Azure Priest on September 11, 2009, 04:29:33 am
Ike, I'm confused, are you saying the farmers ARE or ARE NOT "useful idiots." To be frank, I have no qualms about selective breeding, or "husbandry" of non-human species. I AM, however, quite concerned about the deliberate introduction of alien (ie not native) genetics to local species, by using retroviruses, direct injection into the zygote or other such methods.

Examples, adding the gene for spider silk into goats. Cloning: "Dolly, the sheep", the "sterile corn." And ofc, "Steakfruit." While I'm quite sure that Tobi's people are experts and do their job right, it is a practical impossibility to create raw plants or animals "from scratch." There has to be some kind of "root plant" that had alien DNA implanted in order to produce "genetically identical" steak, chicken, etc.  Let's assume that "steak fruit" has papaya as the root plant. We have no idea what will happen if a "steak fruit" plant meets an unmodified papaya. There are several practical possibilities.

1.) Nothing. The "steak fruit" is now too genetically different for any kind of cross-pollination to take place.

2.) A mostly sterile hybrid, like crossing a horse and donkey.

3.) Chimera traits from the "steak fruit" cross over into the papaya as listed above.

4.) Some kind of non- sterile hybrid with traits not native to either plant and possibly disastrous consequences as in the accidental cross between an escaped African bee and the native Brazillian bees.

That's just considering the implications of the plants themselves. There is always the possibility that some otherwise benign disease or pest finds something it "likes" in the "steak-fruit" and changes into something else. Then there's always the worry about what happens to the "species barrier" to disease if alien DNA is injected into an organism.

A prime example of the concept is the first smallpox vaccine. Small pox was rampant in the US, until the inventor of the vaccine, noticed that COW pox was VERY similar to smallpox, but was not harmful to humans. Volunteers were exposed to cow pox (including the inventor himself.) He then took samples of his blood and compared it to the blood of people who had already contracted smallpox. In doing so, he noticed that the same antibodies were present in both samples. A mass vaccination program took place and smallpox was all but eradicated in the US.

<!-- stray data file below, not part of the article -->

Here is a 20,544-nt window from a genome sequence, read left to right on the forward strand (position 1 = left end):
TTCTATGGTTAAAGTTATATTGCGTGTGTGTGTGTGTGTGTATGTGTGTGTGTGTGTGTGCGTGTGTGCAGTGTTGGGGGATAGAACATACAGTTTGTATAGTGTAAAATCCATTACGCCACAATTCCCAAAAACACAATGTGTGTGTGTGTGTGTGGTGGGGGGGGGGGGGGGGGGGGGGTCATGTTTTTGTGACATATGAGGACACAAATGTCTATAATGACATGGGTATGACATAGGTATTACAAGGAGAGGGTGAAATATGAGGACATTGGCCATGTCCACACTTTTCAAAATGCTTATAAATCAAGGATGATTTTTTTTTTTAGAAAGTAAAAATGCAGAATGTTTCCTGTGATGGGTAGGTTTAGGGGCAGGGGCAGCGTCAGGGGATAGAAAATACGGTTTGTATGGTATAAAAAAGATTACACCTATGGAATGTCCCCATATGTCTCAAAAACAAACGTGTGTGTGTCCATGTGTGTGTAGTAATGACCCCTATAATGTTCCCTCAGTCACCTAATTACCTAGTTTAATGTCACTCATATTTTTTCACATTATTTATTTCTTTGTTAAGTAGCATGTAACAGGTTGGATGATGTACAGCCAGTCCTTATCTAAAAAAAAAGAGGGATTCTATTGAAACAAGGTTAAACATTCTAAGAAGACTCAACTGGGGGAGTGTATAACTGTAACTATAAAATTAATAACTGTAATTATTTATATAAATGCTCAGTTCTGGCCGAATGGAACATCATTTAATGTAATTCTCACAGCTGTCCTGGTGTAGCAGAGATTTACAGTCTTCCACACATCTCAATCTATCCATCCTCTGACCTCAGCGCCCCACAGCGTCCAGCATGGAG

What traits would the cow pox virus gain from a steak-fruit plant? Could it mutate into an airborne strain? Could it mutate into a form capable of infecting Papayas? Could it engage in "viral sex" with some plant based pathogen to gain completely new traits? (Viral sex is when two different viruses infect the same cell simultaneously and then gain new, sometimes frightening abilities)

The scary part is, we just don't know.

terry_freeman on September 14, 2009, 12:53:02 am
Wouldn't Tobi's people be likely to ask the same questions, and put a steakfruit and an unmodified papaya in the same honeymoon suite, and see what progeny result?

It's so easy to invent fascinating scenarios to frighten oneself with, and testing these scenarios requires getting one's hands dirty; that's why we have so many ghost stories and so few facts to work with.

SandySandfort on September 14, 2009, 07:30:03 am
Wouldn't Tobi's people be likely to ask the same questions, and put a steakfruit and an unmodified papaya in the same honeymoon suite, and see what progeny result?

It's so easy to invent fascinating scenarios to frighten oneself with, and testing these scenarios requires getting one's hands dirty; that's why we have so many ghost stories and so few facts to work with.

Well said.

quadibloc on September 14, 2009, 07:43:47 am
Speaking of ghost stories, I was wondering if Reggie might turn out to be a magician in addition to an actor, given the precedent set by James Randi (and, for that matter, by Harry Houdini before him).

J Thomas on September 14, 2009, 06:27:42 pm
Wouldn't Tobi's people be likely to ask the same questions, and put a steakfruit and an unmodified papaya in the same honeymoon suite, and see what progeny result?

It's so easy to invent fascinating scenarios to frighten oneself with, and testing these scenarios requires getting one's hands dirty; that's why we have so many ghost stories and so few facts to work with.